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OBJECTIVES: The aim of the study was to describe the prevalence of and risk factors for HIV-associated sensory neuropathy (HIV-SN) in 2006 [the era of stavudine, didanosine and zalcitabine (dNRTI)-sparing highly active antiretroviral therapy (HAART)] and to compare our findings with data obtained in the same clinic in 1993 (pre-HAART) and 2001 (frequent use of dNRTI-containing HAART).
METHODS: This was a cross-sectional comparative study using convenience sampling. HIV-positive adults attending a tertiary referral clinic over a 2-week period were screened for HIV-SN using the AIDS Clinical Trials Group screening tool. HIV-SN was defined as present if the patient had both neuropathic symptoms and abnormal signs. Demographic, clinical, laboratory and treatment data were considered as possible risk factors for HIV-SN, and results were compared with data obtained in the same clinic in 1993 and 2001.
RESULTS: One hundred patients were screened. The prevalence of HIV-SN was 42%, which was unchanged since 2001 (44%) despite a significant reduction in the use of dNRTIs. HIV-SN remained much more common than in 1993 (42% vs 13%; P<0.0001). The only independent associations with HIV-SN in 2006 were increasing patient age and a history of exposure to either stavudine or indinavir. This compares with 1993 when neuropathy was increased in those with Mycobacterium avium complex infection, and 2001 when patient age and use of stavudine and didanosine were the independent associations with HIV-SN in this clinic.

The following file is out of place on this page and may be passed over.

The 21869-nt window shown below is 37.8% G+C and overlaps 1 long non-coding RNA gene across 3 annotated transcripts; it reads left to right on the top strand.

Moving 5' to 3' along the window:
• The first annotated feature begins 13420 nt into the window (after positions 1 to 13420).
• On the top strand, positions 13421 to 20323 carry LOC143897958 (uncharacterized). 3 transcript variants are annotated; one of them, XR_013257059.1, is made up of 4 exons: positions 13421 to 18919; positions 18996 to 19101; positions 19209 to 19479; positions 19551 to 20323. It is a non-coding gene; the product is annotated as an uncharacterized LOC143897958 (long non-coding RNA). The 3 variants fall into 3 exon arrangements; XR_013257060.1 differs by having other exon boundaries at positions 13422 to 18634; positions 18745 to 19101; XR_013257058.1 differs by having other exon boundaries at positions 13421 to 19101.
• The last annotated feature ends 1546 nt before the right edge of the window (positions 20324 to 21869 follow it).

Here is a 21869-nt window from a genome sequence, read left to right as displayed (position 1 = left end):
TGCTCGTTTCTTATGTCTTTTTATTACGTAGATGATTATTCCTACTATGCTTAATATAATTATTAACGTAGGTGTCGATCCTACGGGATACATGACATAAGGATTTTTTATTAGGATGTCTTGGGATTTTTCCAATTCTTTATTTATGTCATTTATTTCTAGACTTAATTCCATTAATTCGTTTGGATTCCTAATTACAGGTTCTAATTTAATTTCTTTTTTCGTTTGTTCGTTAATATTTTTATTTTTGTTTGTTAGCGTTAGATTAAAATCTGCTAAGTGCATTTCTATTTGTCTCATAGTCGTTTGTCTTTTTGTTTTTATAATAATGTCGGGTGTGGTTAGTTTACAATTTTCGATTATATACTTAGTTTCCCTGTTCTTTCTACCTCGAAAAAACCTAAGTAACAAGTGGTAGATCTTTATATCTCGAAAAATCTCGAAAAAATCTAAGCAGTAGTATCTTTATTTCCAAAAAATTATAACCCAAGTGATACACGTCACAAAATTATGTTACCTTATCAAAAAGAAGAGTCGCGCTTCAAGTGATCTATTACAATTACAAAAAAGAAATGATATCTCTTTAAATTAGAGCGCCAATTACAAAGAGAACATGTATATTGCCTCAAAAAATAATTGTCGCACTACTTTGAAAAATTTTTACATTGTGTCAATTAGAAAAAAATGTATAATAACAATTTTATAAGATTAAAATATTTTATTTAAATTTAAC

CONCLUSIONS: HIV-SN remained common among ambulatory patients in 2006 (42% prevalence) despite a significant reduction in the use of dNRTIs. In addition to patient age and stavudine exposure, indinavir use may be a risk factor for HIV-SN.